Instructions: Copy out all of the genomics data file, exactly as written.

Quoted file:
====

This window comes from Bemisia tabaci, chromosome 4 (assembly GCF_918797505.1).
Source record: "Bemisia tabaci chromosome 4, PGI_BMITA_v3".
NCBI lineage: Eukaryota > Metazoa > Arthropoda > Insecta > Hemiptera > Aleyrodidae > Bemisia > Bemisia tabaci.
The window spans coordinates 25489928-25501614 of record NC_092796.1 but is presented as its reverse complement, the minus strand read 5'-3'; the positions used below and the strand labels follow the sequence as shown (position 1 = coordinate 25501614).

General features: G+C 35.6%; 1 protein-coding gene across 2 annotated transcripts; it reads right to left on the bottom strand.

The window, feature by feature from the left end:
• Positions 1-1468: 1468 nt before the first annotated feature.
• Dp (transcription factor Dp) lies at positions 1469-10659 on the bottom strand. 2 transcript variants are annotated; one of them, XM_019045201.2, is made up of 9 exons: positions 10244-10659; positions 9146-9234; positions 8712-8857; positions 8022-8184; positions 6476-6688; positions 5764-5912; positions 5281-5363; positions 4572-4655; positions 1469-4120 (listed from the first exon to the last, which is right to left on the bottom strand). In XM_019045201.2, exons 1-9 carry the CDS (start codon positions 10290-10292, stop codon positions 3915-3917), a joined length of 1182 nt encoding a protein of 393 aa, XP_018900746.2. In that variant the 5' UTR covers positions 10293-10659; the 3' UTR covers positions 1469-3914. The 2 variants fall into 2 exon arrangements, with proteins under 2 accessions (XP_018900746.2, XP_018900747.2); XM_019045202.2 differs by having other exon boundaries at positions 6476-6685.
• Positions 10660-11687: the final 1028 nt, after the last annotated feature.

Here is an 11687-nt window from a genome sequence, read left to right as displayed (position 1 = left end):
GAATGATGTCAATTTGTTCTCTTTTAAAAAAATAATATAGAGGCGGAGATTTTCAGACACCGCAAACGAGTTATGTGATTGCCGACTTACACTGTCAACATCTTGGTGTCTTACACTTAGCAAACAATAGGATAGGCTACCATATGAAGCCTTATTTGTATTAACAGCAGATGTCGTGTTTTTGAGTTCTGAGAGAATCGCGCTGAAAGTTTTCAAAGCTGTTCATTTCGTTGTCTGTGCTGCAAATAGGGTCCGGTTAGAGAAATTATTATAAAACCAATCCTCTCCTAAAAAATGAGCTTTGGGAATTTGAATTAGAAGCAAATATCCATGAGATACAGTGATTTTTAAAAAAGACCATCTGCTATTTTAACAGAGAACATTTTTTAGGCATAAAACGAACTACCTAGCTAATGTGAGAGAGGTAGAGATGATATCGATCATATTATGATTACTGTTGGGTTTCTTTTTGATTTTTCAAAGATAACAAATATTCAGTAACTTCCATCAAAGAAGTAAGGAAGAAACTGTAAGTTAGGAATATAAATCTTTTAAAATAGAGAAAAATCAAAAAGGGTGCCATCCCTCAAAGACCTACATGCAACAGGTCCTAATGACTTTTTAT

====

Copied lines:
This window comes from Bemisia tabaci, chromosome 4 (assembly GCF_918797505.1).
Source record: "Bemisia tabaci chromosome 4, PGI_BMITA_v3".
NCBI lineage: Eukaryota > Metazoa > Arthropoda > Insecta > Hemiptera > Aleyrodidae > Bemisia > Bemisia tabaci.
The window spans coordinates 25489928-25501614 of record NC_092796.1 but is presented as its reverse complement, the minus strand read 5'-3'; the positions used below and the strand labels follow the sequence as shown (position 1 = coordinate 25501614).

General features: G+C 35.6%; 1 protein-coding gene across 2 annotated transcripts; it reads right to left on the bottom strand.

The window, feature by feature from the left end:
• Positions 1-1468: 1468 nt before the first annotated feature.
• Dp (transcription factor Dp) lies at positions 1469-10659 on the bottom strand. 2 transcript variants are annotated; one of them, XM_019045201.2, is made up of 9 exons: positions 10244-10659; positions 9146-9234; positions 8712-8857; positions 8022-8184; positions 6476-6688; positions 5764-5912; positions 5281-5363; positions 4572-4655; positions 1469-4120 (listed from the first exon to the last, which is right to left on the bottom strand). In XM_019045201.2, exons 1-9 carry the CDS (start codon positions 10290-10292, stop codon positions 3915-3917), a joined length of 1182 nt encoding a protein of 393 aa, XP_018900746.2. In that variant the 5' UTR covers positions 10293-10659; the 3' UTR covers positions 1469-3914. The 2 variants fall into 2 exon arrangements, with proteins under 2 accessions (XP_018900746.2, XP_018900747.2); XM_019045202.2 differs by having other exon boundaries at positions 6476-6685.
• Positions 10660-11687: the final 1028 nt, after the last annotated feature.

Here is an 11687-nt window from a genome sequence, read left to right as displayed (position 1 = left end):
GAATGATGTCAATTTGTTCTCTTTTAAAAAAATAATATAGAGGCGGAGATTTTCAGACACCGCAAACGAGTTATGTGATTGCCGACTTACACTGTCAACATCTTGGTGTCTTACACTTAGCAAACAATAGGATAGGCTACCATATGAAGCCTTATTTGTATTAACAGCAGATGTCGTGTTTTTGAGTTCTGAGAGAATCGCGCTGAAAGTTTTCAAAGCTGTTCATTTCGTTGTCTGTGCTGCAAATAGGGTCCGGTTAGAGAAATTATTATAAAACCAATCCTCTCCTAAAAAATGAGCTTTGGGAATTTGAATTAGAAGCAAATATCCATGAGATACAGTGATTTTTAAAAAAGACCATCTGCTATTTTAACAGAGAACATTTTTTAGGCATAAAACGAACTACCTAGCTAATGTGAGAGAGGTAGAGATGATATCGATCATATTATGATTACTGTTGGGTTTCTTTTTGATTTTTCAAAGATAACAAATATTCAGTAACTTCCATCAAAGAAGTAAGGAAGAAACTGTAAGTTAGGAATATAAATCTTTTAAAATAGAGAAAAATCAAAAAGGGTGCCATCCCTCAAAGACCTACATGCAACAGGTCCTAATGACTTTTTAT